Britain’s King Charles celebrated his first official birthday parade as sovereign on Saturday, riding on horseback to inspect soldiers in a ceremony that has been an annual event since 1760.
The parade, known as “Trooping the Colour,”, comes just weeks after King Charles’s coronation on May 6, another ceremony featuring soldiers marching in scarlet coats and bearskin fur hats in central London, accompanied by music played by military bands.
By appearing on horseback, King Charles, 74, revives a tradition that his mother, Queen Elizabeth, gave up in 1986 when she was 60.
In what is the British military’s annual tribute to the monarch, Charles was greeted by a Royal Salute and carried out an inspection of soldiers in front of 8,000 spectators, followed by his son, the Prince of Wales, his sister, Princess Anne, and his brother, the Duke of Edinburgh, also on horseback.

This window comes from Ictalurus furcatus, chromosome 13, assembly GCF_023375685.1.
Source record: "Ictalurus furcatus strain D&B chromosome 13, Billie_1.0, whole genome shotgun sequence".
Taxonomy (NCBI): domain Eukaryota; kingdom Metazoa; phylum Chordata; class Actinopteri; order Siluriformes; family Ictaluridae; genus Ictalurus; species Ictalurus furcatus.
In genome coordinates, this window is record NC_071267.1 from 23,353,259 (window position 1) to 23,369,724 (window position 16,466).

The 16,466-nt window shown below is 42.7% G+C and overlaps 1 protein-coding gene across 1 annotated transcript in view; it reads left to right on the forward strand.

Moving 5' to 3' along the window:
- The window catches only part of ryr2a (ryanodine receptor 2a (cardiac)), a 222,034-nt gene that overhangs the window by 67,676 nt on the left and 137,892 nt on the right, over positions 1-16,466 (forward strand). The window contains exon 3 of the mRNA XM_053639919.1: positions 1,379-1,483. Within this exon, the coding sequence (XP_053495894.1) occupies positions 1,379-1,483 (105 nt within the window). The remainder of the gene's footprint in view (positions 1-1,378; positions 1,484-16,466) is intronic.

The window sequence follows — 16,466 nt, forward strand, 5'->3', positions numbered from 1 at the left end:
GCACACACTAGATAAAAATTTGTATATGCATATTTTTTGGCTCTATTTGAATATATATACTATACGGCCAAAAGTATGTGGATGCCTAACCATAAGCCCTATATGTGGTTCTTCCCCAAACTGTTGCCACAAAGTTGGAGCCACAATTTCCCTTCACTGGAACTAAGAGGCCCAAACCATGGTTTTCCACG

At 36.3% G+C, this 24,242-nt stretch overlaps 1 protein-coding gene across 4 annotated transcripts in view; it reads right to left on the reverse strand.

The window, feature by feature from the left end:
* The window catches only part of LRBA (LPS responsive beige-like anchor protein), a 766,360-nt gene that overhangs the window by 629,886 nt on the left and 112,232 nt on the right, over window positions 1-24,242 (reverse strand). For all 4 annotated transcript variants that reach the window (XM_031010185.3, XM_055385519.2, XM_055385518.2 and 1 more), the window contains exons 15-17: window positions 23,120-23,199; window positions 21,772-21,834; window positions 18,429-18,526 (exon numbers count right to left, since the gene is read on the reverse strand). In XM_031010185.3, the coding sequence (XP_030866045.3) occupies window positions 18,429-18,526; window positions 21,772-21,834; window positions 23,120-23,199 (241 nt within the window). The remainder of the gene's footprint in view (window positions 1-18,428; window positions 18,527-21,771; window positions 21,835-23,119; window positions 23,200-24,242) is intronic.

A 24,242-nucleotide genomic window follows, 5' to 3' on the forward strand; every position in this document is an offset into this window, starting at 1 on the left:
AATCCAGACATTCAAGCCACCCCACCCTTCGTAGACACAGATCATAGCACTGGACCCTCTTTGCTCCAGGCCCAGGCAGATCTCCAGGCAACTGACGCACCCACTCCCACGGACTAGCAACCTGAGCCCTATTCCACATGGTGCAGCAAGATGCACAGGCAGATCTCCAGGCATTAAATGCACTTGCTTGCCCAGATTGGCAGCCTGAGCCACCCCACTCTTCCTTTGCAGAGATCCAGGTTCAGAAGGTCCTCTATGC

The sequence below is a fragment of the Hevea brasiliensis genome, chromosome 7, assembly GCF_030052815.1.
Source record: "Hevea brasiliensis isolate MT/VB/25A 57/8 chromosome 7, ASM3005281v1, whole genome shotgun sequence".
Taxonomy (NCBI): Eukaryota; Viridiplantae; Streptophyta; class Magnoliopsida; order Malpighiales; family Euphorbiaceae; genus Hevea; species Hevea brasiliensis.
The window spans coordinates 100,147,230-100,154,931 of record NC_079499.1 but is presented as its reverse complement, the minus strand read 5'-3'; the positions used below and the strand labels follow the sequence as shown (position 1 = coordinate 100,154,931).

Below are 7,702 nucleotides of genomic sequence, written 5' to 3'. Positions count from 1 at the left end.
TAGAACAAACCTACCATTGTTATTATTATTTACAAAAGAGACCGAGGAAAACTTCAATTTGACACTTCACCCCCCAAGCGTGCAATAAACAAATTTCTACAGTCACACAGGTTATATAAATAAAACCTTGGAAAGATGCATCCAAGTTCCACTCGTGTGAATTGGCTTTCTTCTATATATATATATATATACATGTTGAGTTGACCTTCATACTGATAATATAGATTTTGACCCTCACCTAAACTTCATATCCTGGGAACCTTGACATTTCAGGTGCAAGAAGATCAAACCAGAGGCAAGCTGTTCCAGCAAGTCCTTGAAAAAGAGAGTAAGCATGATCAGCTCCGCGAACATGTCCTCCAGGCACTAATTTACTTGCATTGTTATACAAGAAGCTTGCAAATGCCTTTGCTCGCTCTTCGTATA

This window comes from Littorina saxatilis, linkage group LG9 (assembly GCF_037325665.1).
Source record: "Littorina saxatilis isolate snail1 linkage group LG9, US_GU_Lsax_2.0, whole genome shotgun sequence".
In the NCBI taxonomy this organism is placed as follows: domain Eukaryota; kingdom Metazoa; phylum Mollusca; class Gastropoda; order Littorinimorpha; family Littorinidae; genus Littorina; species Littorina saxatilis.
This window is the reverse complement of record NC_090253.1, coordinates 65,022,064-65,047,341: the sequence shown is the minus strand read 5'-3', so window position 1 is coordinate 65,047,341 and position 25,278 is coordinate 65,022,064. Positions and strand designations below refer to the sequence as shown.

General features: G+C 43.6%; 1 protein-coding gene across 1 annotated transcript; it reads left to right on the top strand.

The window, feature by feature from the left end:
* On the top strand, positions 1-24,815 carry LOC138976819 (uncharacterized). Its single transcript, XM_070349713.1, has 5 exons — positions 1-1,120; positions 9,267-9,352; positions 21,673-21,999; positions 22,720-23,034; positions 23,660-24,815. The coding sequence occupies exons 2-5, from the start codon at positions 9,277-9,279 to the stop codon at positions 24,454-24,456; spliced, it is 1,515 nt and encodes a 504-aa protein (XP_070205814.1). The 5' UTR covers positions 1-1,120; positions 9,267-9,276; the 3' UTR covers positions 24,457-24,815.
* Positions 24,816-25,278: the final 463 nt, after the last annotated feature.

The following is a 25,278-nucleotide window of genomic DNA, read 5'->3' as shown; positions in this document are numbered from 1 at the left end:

The Queen and the Princess of Wales followed in a carriage.
The colour, or regimental flag, that was paraded in the ceremony belongs to the 1st Battalion Welsh Guards.
King Charles was then due to return to Buckingham Palace with his family, where they will gather on the building’s famous balcony to watch a fly-past of around 70 military aircraft and helicopters starting at 1200 GMT.
Clear skies mean crowds gathered along the route between the Mall and Horse Guard’s Parade will see a full air display, including Typhoon fighters and Red Arrows, jets that were prevented from joining the coronation fly-past due to low clouds.
The C-130 Hercules will also take part in the transport plane’s final ceremonial flight before being retired after almost 60 years of service.
Charles became king when his mother, Queen Elizabeth, died at age 96 in September. Trooping the Colour marks the official birthday of Britain’s monarch and is usually held in June. Charles’s actual birthday is Nov. 14.